by Rev. Dr. Starsky Wilson
On April 14, when St. Louis was under shelter-in-place orders due to COVID-19, Walter Johnson, a Missouri native and professor at Harvard University released a new book. Weaving national taproots from the slave trade and Indian Wars through the police killing of Michael Brown, Jr., the text is entitled The Broken Heart of America: St. Louis and the Violent History of the United States. The publication could not have been more timely.
The week before on April 8, St. Louis’ Health Director, Dr. Fredrick Echols, reported that we were rounding out a month-long scourge in which only Black St. Louisans died from the novel coronavirus. His announcement launched earnest interrogation of the pandemic’s disproportionate impact on Black people and social determinants of health.
Two days after the book release, the Department of Commerce announced that the $349 billion small business forgivable loan program, known as the Paycheck Protection Program or PPP, was out of funding. A Goldman Sachs survey of 10,000 businesses from April 20-21, reported that only 40% of Black business owners received PPP funds, compared to 52% of all applicants.
Just after the survey results were in, on April 26, attention was drawn to Brunswick, Georgia when the New York Times reported on months of prosecutorial and police inaction after the killing of Ahmaud Arbery, a Black 25-year old jogger, by a former police officer and his son.
As if this was not difficult enough, the 20 million U.S. jobless claims from the month of April doubled to 40.5 million in May and many of our investment portfolios were returned to December 2018 levels, wiping out 2019 growth.
Perhaps this last point is why – as these symptoms of racial inequity in health, finance and safety were being reported daily and framed historically – many of us with investments, endowment and interest in the stock market were otherwise consumed with “reopening the economy.”
Regrettably, since Memorial Day, towering flames and smoldering embers in cities across America have reminded us that anti-Black racism and its effects are as bad for business as a global pandemic. Dr. Johnson might suggest that truth should be clearer to St. Louis business leaders than anyone.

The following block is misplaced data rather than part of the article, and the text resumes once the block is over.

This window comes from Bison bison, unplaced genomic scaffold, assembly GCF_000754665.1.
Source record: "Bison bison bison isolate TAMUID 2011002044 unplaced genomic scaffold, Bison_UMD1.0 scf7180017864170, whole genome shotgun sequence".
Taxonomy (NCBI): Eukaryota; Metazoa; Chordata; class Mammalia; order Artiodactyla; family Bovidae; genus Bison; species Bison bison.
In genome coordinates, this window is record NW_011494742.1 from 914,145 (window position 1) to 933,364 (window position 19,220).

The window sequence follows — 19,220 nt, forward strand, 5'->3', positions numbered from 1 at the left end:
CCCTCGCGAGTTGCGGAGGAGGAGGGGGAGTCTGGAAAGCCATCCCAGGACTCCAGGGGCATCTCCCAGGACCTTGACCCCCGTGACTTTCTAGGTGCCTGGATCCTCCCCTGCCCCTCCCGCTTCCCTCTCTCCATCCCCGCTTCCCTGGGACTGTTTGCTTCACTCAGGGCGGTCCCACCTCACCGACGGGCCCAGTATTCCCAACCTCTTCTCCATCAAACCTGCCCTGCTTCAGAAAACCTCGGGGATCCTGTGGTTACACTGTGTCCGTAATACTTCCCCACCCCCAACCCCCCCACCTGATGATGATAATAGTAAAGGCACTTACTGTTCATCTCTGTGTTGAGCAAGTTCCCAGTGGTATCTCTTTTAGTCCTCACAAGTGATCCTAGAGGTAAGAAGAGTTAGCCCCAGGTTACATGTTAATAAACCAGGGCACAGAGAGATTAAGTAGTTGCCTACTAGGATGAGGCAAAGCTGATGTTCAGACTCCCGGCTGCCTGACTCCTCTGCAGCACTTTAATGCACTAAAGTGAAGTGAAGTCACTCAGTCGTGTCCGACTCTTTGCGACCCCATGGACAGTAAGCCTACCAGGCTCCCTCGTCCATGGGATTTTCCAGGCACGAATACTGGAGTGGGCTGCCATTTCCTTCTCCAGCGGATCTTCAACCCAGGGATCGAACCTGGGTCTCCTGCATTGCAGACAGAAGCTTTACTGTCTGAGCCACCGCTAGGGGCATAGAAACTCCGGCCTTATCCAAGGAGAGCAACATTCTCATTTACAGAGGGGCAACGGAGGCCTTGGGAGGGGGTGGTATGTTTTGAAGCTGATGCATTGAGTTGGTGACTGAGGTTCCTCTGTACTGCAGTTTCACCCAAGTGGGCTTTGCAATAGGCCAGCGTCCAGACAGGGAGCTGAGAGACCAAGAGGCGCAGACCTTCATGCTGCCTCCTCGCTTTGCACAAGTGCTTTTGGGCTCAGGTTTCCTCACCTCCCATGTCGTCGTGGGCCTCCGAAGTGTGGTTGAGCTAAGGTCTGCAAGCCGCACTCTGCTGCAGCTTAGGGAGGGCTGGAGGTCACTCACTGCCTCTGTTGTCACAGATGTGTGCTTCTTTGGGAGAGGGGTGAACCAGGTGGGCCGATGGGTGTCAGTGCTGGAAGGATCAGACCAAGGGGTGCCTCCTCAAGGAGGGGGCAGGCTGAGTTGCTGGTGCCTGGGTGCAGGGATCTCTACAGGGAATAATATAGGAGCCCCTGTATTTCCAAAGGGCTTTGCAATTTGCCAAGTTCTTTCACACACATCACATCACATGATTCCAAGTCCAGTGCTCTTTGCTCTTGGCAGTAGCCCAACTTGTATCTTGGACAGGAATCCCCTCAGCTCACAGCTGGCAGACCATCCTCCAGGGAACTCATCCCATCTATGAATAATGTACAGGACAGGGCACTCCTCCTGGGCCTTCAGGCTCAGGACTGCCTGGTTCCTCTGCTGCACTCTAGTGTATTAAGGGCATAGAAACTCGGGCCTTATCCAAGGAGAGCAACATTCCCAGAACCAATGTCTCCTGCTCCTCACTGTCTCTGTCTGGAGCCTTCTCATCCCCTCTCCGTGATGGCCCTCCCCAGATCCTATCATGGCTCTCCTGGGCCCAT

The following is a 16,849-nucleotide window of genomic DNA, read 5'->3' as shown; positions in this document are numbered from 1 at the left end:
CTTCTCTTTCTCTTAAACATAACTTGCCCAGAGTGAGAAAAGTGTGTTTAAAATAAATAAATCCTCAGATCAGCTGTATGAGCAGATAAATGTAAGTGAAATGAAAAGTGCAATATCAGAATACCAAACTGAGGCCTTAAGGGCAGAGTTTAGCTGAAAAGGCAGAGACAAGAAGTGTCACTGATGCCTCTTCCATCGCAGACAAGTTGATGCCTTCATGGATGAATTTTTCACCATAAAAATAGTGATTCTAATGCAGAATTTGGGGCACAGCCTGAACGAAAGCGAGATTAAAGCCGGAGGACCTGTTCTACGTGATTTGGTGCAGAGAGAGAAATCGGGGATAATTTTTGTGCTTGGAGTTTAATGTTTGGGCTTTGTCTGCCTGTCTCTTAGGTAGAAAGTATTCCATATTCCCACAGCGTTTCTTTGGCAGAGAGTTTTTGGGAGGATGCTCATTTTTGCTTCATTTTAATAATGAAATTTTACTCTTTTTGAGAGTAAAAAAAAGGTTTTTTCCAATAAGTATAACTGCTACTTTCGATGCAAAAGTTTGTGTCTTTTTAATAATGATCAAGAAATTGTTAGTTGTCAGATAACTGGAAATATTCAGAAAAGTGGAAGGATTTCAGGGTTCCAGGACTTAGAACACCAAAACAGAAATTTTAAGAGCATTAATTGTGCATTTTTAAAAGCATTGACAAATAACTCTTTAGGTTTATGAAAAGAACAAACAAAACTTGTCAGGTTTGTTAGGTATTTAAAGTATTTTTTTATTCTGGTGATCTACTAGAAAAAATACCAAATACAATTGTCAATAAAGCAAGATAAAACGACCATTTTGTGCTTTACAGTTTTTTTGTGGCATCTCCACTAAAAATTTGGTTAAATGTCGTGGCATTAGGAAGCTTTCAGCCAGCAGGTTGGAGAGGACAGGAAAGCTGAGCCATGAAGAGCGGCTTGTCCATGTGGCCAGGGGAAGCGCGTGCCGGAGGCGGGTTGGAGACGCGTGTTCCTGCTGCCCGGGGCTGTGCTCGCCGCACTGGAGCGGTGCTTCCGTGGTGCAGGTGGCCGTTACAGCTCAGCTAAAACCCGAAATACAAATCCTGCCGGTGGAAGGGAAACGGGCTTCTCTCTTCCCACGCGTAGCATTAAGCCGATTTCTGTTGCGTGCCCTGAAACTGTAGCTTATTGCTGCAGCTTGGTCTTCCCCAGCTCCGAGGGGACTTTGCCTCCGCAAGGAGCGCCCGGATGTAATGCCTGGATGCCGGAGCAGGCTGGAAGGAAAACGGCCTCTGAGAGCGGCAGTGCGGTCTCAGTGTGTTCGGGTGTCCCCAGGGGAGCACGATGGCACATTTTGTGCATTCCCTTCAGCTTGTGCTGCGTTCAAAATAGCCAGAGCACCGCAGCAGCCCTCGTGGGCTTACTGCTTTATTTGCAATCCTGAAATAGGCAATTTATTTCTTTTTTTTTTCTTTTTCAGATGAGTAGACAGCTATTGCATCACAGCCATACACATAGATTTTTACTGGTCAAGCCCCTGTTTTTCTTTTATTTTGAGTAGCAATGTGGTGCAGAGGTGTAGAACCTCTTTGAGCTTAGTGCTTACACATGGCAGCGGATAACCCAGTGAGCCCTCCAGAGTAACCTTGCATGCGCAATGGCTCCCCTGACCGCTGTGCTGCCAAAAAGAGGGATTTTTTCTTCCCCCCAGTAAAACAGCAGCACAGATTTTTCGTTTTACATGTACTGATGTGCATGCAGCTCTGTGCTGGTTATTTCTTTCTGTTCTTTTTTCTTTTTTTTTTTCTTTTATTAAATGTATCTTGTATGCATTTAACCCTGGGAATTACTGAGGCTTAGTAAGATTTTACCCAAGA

The video-recorded killing of 46-year old George Floyd by Officer Derek Chauvin in Minneapolis was a triggering reminder of the four hours Michael Brown, Jr. laid in the street in Ferguson. The days of waiting for police to be arrested were reminiscent of the painful moments of then County Prosecutor Bob McCullough’s press conference announcing that he would not bring charges against Officer Darren Wilson. The outpouring of bottled-up frustration from decades of systemic oppression and public lynching which made its way into the streets of America for seven days following was a foregone conclusion. Unfortunately, so was the fact that these massive expressions of civil disobedience would become cover for property damage, violence, and economic destruction extending the financial and health impacts of the global pandemic.
Johnson’s writing is built on the late Cedric Robinson’s framework of ‘racial capitalism.’ The term is defined as “the intertwined history of white supremacist ideology and the practices of empire, extraction and exploitation.” In this moment, it offers clarity that there is an extricable cycle of anti-Black racism, community uprising and economic degradation written into American history. The only way to stop this cycle is to address the root cause directly and deeply. Neither COVID-19, protests, vandalism, nor crime are the cause of the events of the last week. Persistent, systemic racist oppression by way of extrajudicial killing of Black people is.
In recent memory, St. Louis lived the history America is rehearsing right now. Frankly, we are on the brink of reliving it. Even after the President of the United States ordered citizens to be tear gassed at the White House to clear the path for a photo opportunity, on June 2 images of violence in St. Louis led CNN News again.
This time, leaders reading these pages must model better choices. For nearly six years, we have proven that we learned the language of racial equity, but not the lessons. Former St. Louisans and Missourians, like Johnson, are trying to show us the way. Let’s follow.
The path to sustainable economic and social recovery is through racial equity and healing.
Nearly a decade ago, PolicyLink, then led by St. Louis native, Angela Glover Blackwell, joined the University of Southern California using data to champion the message that ‘equity is the superior growth model’ for regional economies and American’s business. In recent weeks, Twitter, led by St. Louisan Jack Dorsey, joined the growing list of corporations and international brands in solidarity with the Black Lives Matter movement. I was heartened that even as I wrote this piece, Deaconess Foundation’s portfolio advisor emailed to let me know the company would make a $1 billion, four-year investment to accelerate their work around racial inequity, economic opportunity and health care initiatives.
It is time for St. Louis business leaders to take a new approach to protecting the bottom line. Align with the values of the rising demographics of our teams, executives, shareholders and consumers by rooting structural racism out of our organizations. Let us listen together to hear these voices and join the struggle against this injustice which is stripping life, health and wealth from our communities.
Also published in the St. Louis Business Journal
Rev. Dr. Starsky Wilson is president & CEO of Deaconess Foundation and board chair for the National Committee for Responsive Philanthropy. He formerly co-chaired the Ferguson Commission. Follow him at @revdrstarsky and @deaconessfound.